Is the Prime Minister of Greece saying that a referendum downgrades "democratic sensitivity and responsibility?" If that is the case, why then is it included in the Constitution of Greece? Is he saying that in a referendum the voters would make an irresponsible decision, because they are incompetent to choose wisely what is good for the national issues of Greece? If the Prime Minister feels this way, perhaps he could explain to all of us in what way the same voters have been competent to place him into the office of the Prime Minister. Alternatively, is it perhaps, when these same voters go to the parliamentary election wearing their competent brain, but when they proceed to vote in a referendum in a way that the political leadership of the country dislikes, they lose their brains? Perhaps one of you smarter than I am, could explain it to me.

One of the most interesting facts is that the Greek Diaspora and the Greek governments lack communication. Greek politicians rely heavily on the Hellenic Diaspora for its lobbying in Washington. At the time that the FYROM, the Albanians, and Turks spend millions of dollars they do not have, the Greek government has placed the idea of professional lobbying in the back burner and only when difficult times appear, they want things to be happening NOW.

They do not understand that firstly lobbying is not a switch one turns on or off, at will. Secondly, it requires a lot of money, insistence, and persistence, utilizing people who have studied public relations and communications and furthermore they do it as a profession. Love for our old country and knowledge of history are not enough. Understanding how the U.S. government works, knowing how to get access, and employing people who have unlimited access, as former U.S. Congressmen, to various U.S. government offices, are the fundamental pillars of lobbying.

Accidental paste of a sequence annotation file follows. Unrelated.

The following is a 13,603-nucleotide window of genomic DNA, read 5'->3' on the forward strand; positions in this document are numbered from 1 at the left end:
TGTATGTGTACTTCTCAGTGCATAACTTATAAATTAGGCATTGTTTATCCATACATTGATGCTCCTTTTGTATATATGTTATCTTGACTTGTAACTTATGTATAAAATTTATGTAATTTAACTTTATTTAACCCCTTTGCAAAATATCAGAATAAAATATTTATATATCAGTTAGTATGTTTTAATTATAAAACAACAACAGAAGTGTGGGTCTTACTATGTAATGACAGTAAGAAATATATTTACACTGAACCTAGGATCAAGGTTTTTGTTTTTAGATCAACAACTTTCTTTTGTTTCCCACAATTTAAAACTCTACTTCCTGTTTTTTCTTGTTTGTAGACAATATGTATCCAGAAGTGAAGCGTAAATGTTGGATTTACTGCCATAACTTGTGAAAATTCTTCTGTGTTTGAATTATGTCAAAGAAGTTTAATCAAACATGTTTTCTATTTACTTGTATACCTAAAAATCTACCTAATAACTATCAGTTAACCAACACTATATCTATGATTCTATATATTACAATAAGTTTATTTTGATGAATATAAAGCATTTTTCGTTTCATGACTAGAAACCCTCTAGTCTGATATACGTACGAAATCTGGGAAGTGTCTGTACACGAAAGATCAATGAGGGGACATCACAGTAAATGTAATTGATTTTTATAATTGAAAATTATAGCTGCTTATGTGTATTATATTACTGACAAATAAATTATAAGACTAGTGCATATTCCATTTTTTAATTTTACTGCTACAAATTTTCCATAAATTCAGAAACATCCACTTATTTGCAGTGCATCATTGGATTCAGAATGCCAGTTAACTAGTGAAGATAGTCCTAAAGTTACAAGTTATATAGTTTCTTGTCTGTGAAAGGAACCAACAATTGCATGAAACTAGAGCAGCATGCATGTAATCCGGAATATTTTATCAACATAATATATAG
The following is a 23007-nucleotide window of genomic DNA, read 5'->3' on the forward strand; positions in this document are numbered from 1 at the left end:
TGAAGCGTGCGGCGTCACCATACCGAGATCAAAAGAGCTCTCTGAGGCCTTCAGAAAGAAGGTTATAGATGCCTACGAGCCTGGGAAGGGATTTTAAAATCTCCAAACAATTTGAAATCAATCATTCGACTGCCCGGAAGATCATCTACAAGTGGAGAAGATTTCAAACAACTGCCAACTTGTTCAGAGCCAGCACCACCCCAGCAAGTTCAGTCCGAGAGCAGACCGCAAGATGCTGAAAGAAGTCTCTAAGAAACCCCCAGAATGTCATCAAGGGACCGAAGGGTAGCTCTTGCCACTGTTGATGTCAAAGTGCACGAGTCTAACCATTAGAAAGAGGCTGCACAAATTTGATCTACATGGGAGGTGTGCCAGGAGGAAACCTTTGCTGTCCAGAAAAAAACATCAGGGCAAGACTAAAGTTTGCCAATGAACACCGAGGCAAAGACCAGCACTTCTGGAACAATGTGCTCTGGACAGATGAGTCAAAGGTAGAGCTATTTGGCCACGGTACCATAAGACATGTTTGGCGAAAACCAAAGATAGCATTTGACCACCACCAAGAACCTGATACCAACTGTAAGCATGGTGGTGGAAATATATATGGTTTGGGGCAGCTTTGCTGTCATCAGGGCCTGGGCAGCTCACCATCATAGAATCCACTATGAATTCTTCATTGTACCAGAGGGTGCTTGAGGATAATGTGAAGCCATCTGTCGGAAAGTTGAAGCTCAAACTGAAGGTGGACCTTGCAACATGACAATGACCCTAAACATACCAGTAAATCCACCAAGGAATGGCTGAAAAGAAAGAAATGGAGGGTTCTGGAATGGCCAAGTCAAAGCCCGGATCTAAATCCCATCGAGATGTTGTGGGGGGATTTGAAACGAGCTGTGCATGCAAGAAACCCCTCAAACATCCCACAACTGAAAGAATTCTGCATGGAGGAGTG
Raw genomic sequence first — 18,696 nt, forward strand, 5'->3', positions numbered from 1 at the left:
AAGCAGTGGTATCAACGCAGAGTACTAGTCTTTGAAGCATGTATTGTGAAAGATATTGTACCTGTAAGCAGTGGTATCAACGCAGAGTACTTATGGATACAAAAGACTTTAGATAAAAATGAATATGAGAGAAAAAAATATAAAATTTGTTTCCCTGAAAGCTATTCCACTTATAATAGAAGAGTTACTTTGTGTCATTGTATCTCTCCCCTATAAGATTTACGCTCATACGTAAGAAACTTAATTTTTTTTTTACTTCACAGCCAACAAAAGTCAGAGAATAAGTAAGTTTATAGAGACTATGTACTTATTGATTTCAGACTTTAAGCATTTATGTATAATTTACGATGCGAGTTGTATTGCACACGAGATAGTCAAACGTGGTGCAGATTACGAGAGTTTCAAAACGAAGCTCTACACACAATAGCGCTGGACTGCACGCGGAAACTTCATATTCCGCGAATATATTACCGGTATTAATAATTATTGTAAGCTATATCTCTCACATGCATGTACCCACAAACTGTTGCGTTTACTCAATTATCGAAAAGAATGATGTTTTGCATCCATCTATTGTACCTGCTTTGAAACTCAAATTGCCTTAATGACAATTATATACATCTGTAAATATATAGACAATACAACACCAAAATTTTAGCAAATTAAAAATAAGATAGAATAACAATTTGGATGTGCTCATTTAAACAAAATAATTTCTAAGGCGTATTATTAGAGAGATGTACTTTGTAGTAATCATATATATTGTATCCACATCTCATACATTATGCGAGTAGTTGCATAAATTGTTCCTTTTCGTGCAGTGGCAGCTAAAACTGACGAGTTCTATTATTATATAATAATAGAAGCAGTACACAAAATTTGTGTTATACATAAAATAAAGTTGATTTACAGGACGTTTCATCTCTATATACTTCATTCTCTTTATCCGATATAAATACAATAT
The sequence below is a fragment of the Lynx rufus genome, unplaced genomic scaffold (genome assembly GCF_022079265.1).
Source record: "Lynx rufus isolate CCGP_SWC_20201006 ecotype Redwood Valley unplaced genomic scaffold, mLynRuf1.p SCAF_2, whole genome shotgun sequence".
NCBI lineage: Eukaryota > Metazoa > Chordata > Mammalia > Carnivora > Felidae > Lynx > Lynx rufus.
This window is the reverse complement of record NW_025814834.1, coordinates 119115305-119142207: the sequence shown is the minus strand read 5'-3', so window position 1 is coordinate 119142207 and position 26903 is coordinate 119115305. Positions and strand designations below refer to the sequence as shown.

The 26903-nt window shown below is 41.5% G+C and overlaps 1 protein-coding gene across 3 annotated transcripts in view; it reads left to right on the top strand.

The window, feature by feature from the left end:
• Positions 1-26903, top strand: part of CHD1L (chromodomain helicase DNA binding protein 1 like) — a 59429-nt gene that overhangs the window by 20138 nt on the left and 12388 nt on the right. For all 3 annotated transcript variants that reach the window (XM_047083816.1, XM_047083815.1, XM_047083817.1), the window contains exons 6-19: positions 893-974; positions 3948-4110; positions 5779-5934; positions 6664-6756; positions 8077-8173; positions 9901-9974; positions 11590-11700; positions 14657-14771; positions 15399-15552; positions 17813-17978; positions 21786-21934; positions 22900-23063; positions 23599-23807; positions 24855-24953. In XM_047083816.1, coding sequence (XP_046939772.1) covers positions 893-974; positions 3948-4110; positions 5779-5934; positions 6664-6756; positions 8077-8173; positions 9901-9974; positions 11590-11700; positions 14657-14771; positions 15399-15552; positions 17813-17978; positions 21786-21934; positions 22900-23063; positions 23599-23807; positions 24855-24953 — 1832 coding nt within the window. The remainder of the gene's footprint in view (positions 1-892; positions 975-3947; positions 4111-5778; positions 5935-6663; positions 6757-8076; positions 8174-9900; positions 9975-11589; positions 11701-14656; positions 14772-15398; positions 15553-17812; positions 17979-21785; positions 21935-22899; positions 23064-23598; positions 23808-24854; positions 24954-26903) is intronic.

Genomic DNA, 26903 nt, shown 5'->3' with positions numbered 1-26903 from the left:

Our Greek –American friends have to understand that the need for real leadership is of utmost importance. We need superior persons, not ostentatious braggarts who consider a visit to the office of an U.S. official more of a photo opportunity than a duty to their Hellenic roots. We need people who surround themselves with experts in regional security, regional politics, and have an insight in the psyche of Greece's neighbors.

Greek-Americans have lost their lobbying power they once had. They are equally responsible for this loss as the successive governments and politicians of the Hellenic Parliament are. They resemble chickens with their heads cut off maundering to their death. I hope someone in the Parliament of Greece realizes that mingling in the affairs of the Hellenic Diaspora is detrimental, not beneficial to Greece. Instructions coming from Greece to our Community on how to do things do not work in the United States. We understand the American people. I cannot say the same regarding the degree of the Greeks understanding their neighbors. Greek-Americans have to take back their rightful place in the U.S. politics, and they have to do it, NOW!

(Posting date 30 November 2007)